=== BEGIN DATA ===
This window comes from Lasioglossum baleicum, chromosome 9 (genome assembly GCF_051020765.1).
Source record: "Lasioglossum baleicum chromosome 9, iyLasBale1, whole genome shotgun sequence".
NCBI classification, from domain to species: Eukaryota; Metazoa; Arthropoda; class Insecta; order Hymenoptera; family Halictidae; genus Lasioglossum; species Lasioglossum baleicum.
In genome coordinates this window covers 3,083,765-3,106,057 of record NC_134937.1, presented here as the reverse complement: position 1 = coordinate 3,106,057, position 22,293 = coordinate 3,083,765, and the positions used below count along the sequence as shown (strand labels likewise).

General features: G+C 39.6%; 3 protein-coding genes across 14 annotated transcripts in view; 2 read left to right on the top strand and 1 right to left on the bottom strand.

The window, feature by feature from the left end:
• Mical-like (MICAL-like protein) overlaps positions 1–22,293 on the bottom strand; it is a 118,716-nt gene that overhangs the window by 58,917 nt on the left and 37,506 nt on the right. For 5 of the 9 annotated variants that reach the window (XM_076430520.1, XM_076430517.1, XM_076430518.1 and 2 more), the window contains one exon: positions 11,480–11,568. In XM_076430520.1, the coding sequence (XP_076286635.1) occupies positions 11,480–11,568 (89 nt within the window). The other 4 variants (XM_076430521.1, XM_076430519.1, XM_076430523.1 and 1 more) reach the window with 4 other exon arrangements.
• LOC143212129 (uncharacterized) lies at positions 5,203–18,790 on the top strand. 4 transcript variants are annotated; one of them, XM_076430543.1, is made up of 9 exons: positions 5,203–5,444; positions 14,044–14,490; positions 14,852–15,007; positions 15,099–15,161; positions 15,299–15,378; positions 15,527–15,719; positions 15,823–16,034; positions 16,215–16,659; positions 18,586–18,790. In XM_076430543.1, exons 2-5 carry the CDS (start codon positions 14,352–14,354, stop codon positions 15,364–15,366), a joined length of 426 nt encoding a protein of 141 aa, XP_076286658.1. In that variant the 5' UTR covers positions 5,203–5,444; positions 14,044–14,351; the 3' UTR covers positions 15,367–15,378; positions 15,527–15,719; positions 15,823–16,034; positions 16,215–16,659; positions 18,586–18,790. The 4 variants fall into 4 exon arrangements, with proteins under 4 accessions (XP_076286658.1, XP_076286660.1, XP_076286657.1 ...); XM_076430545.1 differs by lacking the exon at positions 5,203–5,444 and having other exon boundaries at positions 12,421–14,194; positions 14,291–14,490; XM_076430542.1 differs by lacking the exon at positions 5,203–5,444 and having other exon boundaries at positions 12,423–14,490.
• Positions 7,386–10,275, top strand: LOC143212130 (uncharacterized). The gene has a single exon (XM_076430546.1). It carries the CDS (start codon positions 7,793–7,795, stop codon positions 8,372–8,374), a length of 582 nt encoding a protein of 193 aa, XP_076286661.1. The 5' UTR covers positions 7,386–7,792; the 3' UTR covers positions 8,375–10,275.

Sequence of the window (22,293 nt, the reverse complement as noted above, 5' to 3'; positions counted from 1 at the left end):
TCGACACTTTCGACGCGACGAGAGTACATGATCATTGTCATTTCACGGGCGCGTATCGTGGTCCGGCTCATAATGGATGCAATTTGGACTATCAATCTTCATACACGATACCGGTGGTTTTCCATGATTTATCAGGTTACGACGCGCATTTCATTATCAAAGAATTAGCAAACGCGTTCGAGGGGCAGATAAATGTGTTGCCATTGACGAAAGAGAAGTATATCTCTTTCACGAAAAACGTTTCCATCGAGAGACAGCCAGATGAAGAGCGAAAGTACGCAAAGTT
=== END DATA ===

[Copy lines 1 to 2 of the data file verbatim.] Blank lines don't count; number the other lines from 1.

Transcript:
This window comes from Lasioglossum baleicum, chromosome 9 (genome assembly GCF_051020765.1).
Source record: "Lasioglossum baleicum chromosome 9, iyLasBale1, whole genome shotgun sequence".